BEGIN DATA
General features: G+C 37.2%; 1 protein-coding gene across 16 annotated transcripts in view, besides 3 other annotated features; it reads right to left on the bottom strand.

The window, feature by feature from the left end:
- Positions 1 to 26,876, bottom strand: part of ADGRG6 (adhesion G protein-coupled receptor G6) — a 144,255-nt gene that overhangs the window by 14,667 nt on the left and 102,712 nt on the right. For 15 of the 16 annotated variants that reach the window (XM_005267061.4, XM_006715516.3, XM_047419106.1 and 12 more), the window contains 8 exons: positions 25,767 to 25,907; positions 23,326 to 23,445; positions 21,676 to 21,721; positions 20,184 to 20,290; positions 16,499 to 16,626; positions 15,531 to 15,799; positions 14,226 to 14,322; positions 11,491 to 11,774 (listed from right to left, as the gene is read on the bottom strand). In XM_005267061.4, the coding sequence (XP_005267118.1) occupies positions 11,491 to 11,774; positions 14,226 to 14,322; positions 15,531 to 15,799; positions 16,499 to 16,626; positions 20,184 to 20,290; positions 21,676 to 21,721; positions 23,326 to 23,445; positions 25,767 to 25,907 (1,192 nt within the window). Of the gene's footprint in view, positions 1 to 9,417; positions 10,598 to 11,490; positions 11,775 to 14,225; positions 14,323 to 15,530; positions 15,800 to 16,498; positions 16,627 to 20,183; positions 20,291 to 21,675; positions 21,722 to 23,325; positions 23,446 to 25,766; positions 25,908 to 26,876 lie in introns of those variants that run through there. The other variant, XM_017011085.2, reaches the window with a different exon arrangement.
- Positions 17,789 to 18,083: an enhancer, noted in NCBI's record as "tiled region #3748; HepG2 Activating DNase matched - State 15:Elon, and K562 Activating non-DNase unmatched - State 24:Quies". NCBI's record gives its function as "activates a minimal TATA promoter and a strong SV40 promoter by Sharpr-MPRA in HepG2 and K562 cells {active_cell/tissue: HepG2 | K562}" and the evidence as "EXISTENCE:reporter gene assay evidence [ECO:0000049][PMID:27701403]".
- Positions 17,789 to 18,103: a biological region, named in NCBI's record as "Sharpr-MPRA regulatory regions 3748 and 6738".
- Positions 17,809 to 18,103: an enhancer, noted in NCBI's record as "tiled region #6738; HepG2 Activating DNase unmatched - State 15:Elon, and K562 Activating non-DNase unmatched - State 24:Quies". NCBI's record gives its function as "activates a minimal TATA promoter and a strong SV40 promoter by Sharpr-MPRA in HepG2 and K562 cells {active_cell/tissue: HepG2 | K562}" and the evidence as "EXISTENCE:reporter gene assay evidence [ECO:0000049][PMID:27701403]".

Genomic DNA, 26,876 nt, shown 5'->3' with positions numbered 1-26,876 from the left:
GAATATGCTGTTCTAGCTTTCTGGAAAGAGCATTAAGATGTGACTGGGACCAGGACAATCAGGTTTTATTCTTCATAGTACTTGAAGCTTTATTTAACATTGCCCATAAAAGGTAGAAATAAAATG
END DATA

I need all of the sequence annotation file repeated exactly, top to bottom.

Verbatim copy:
General features: G+C 37.2%; 1 protein-coding gene across 16 annotated transcripts in view, besides 3 other annotated features; it reads right to left on the bottom strand.

The window, feature by feature from the left end:
- Positions 1 to 26,876, bottom strand: part of ADGRG6 (adhesion G protein-coupled receptor G6) — a 144,255-nt gene that overhangs the window by 14,667 nt on the left and 102,712 nt on the right. For 15 of the 16 annotated variants that reach the window (XM_005267061.4, XM_006715516.3, XM_047419106.1 and 12 more), the window contains 8 exons: positions 25,767 to 25,907; positions 23,326 to 23,445; positions 21,676 to 21,721; positions 20,184 to 20,290; positions 16,499 to 16,626; positions 15,531 to 15,799; positions 14,226 to 14,322; positions 11,491 to 11,774 (listed from right to left, as the gene is read on the bottom strand). In XM_005267061.4, the coding sequence (XP_005267118.1) occupies positions 11,491 to 11,774; positions 14,226 to 14,322; positions 15,531 to 15,799; positions 16,499 to 16,626; positions 20,184 to 20,290; positions 21,676 to 21,721; positions 23,326 to 23,445; positions 25,767 to 25,907 (1,192 nt within the window). Of the gene's footprint in view, positions 1 to 9,417; positions 10,598 to 11,490; positions 11,775 to 14,225; positions 14,323 to 15,530; positions 15,800 to 16,498; positions 16,627 to 20,183; positions 20,291 to 21,675; positions 21,722 to 23,325; positions 23,446 to 25,766; positions 25,908 to 26,876 lie in introns of those variants that run through there. The other variant, XM_017011085.2, reaches the window with a different exon arrangement.
- Positions 17,789 to 18,083: an enhancer, noted in NCBI's record as "tiled region #3748; HepG2 Activating DNase matched - State 15:Elon, and K562 Activating non-DNase unmatched - State 24:Quies". NCBI's record gives its function as "activates a minimal TATA promoter and a strong SV40 promoter by Sharpr-MPRA in HepG2 and K562 cells {active_cell/tissue: HepG2 | K562}" and the evidence as "EXISTENCE:reporter gene assay evidence [ECO:0000049][PMID:27701403]".
- Positions 17,789 to 18,103: a biological region, named in NCBI's record as "Sharpr-MPRA regulatory regions 3748 and 6738".
- Positions 17,809 to 18,103: an enhancer, noted in NCBI's record as "tiled region #6738; HepG2 Activating DNase unmatched - State 15:Elon, and K562 Activating non-DNase unmatched - State 24:Quies". NCBI's record gives its function as "activates a minimal TATA promoter and a strong SV40 promoter by Sharpr-MPRA in HepG2 and K562 cells {active_cell/tissue: HepG2 | K562}" and the evidence as "EXISTENCE:reporter gene assay evidence [ECO:0000049][PMID:27701403]".

Genomic DNA, 26,876 nt, shown 5'->3' with positions numbered 1-26,876 from the left:
GAATATGCTGTTCTAGCTTTCTGGAAAGAGCATTAAGATGTGACTGGGACCAGGACAATCAGGTTTTATTCTTCATAGTACTTGAAGCTTTATTTAACATTGCCCATAAAAGGTAGAAATAAAATG